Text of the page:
Kyrgyzstan: A new opponent for the government in Bishkek

On 4 March, municipal elections were held in three towns in Kyrgyzstan (Karakol, Tokmak and Osh). The elections in Osh, where radical opposition in the form of a new party, National Unity Party, won the vote (47%), were especially important. This nationalist and populist grouping was founded on the eve of the election, and was supported by the leaders of the parties – which are still competing with each other – associated with the south of the country, Kamchibek Tashiev (Ata Jurt), Adahan Madumarov (Butun Kyrgyzstan) and Melis Myrzakmatov, the governor of Osh.Osh is the major urban centre in the south of Kyrgyzstan, and the bedrock of regional and political opposition to the government in Bishkek. The region is weakly controlled by the central government, and in 2010 was the site of violence by supporters of the overthrown President Kurmanbek Bakiev (whose roots are in the south), as well as a bloody ethnic conflict between Kyrgyz and Uzbeks.



  • The new party unifies the elite from the south of the country, who hitherto have been competing with each other, and potentially strengthens their position against the government in Bishkek. The central government has already had problems with controlling the south of the country, and now the problem may grow; here too, the opposition can readily mobilise supporters (for example, the election was preceded by a 10,000-strong march of National Unity Party supporters).
  • While strengthening its position in the south of the country and exploiting regional tensions, the National Unity Party has not however played the separatist card. Its leaders' ambitions are national, and are focused on the struggle for the highest positions of state (which have been held by representatives from the north of the country since the coup in 2010, though Ata Jurt is the largest party in parliament). During the local elections, opposition leaders demanded amendments to the constitution (to return to the Constitution of 1993, and to strengthen presidential power). They also criticised the government's policy towards Russia (Bishkek demanded repayment of the debts for the use of military facilities on Kyrgyzstan's territory, which caused dissatisfaction in Moscow). The threats of yet another 'revolution' (as in 2005 and 2010), which politicians from the south have been making, is also disturbing.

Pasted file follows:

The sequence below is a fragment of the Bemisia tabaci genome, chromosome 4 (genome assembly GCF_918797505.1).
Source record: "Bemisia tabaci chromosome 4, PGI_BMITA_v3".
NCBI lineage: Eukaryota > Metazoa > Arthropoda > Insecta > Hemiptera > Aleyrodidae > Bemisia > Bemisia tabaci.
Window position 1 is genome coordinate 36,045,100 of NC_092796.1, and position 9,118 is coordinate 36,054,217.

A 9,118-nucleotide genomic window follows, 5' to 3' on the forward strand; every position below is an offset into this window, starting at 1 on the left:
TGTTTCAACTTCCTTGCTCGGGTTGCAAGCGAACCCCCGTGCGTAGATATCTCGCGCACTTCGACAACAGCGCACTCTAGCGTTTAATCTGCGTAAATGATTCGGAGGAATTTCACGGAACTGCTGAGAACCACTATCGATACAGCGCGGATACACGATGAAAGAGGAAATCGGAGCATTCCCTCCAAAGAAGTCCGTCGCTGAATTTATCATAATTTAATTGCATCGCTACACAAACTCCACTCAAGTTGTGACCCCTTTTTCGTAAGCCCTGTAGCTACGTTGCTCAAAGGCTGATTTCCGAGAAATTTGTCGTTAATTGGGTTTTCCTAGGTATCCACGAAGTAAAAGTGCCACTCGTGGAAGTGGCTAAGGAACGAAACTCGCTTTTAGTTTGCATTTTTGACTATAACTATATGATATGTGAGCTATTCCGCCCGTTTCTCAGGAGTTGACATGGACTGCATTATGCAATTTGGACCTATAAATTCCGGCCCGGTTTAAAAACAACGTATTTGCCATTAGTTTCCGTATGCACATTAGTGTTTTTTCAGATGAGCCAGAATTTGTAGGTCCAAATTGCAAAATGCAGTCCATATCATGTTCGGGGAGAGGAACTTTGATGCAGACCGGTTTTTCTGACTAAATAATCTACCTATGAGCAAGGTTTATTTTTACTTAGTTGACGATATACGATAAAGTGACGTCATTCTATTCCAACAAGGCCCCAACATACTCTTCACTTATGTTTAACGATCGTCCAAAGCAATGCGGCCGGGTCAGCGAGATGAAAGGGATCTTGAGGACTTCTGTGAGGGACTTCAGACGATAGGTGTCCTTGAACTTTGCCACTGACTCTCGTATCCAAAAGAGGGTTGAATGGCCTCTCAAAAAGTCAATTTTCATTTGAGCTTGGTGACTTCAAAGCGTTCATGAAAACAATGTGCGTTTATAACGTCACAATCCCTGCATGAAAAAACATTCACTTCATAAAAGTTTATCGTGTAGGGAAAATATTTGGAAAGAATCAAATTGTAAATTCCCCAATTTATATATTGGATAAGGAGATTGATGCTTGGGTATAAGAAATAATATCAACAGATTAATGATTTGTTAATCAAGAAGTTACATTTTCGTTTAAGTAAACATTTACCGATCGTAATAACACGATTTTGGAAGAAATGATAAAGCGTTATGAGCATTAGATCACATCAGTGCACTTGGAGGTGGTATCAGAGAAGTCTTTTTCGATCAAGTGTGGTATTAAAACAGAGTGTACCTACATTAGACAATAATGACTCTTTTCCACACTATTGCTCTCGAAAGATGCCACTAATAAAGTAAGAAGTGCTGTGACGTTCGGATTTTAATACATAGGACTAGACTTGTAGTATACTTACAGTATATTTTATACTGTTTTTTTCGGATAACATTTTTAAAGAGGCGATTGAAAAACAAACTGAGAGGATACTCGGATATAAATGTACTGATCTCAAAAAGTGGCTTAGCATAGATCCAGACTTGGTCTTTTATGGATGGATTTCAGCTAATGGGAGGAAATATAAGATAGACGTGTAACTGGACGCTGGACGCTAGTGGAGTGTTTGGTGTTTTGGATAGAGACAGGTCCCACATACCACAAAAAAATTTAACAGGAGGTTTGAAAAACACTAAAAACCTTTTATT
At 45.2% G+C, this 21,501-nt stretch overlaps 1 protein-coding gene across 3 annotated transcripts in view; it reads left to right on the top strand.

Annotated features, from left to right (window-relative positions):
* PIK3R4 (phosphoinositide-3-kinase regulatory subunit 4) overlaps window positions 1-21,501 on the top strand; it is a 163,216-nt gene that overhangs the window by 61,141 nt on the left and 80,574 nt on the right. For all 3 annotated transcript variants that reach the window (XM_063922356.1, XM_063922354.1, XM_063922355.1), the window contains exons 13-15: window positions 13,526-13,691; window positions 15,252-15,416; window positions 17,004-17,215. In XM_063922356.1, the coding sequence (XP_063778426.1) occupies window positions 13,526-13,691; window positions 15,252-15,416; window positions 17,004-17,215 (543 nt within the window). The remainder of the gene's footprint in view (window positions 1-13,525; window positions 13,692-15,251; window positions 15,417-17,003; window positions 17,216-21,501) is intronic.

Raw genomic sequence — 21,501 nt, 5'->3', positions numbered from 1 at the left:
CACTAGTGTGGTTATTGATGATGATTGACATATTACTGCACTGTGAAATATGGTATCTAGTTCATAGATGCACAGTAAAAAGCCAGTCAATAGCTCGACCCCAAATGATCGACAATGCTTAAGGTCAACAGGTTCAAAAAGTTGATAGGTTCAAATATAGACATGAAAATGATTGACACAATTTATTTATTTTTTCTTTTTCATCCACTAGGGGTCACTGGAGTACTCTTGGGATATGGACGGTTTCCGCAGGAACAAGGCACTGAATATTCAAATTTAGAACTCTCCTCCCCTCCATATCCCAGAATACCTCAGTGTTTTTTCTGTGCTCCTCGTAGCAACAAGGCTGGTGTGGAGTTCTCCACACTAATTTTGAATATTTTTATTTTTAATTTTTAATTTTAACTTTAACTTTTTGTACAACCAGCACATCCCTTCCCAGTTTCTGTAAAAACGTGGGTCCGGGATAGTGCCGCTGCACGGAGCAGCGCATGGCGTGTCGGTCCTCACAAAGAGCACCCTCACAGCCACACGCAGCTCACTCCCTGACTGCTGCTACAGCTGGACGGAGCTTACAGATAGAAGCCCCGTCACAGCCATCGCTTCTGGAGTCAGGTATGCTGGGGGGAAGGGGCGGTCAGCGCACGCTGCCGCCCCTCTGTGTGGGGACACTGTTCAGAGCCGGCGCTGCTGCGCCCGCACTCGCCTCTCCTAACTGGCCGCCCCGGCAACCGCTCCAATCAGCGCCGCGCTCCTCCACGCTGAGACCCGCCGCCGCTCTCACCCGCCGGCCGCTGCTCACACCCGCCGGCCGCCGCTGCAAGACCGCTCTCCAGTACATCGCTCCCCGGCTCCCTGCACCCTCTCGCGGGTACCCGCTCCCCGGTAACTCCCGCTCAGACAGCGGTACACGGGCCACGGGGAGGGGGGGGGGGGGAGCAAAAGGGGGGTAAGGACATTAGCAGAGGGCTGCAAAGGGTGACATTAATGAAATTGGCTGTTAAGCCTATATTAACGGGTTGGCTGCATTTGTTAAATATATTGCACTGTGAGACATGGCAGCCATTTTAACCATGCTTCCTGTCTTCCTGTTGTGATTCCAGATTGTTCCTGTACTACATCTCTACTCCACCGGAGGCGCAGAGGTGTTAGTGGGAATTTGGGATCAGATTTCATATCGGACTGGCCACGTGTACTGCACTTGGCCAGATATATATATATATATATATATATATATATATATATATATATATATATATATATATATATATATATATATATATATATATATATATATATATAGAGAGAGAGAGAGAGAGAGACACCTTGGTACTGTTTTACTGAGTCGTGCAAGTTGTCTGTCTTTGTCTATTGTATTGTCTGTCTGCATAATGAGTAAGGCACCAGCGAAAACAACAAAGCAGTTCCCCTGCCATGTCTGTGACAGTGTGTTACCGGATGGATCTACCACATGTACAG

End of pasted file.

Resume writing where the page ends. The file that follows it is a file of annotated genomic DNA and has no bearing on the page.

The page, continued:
• Although the political situation in Kyrgyzstan has appeared to be relatively stable since the coup in 2010 (for example, a peaceful and democratic referendum and elections were held in 2010 and 2011), the profound economic and social crisis, the weak performance of the state apparatus and the increasing north-south rigidities still remain major problems. The opposition’s consolidation in the south of the country, and the associated threat of further tensions in relations with Bishkek, poses a serious threat to the stability of Kyrgyzstan. Nationalist and anti-Uzbek rhetoric from the southern leaders, and the ease with which they can organise their social and political protests, are factors that threaten the stability of both the southern regions and the country as a whole.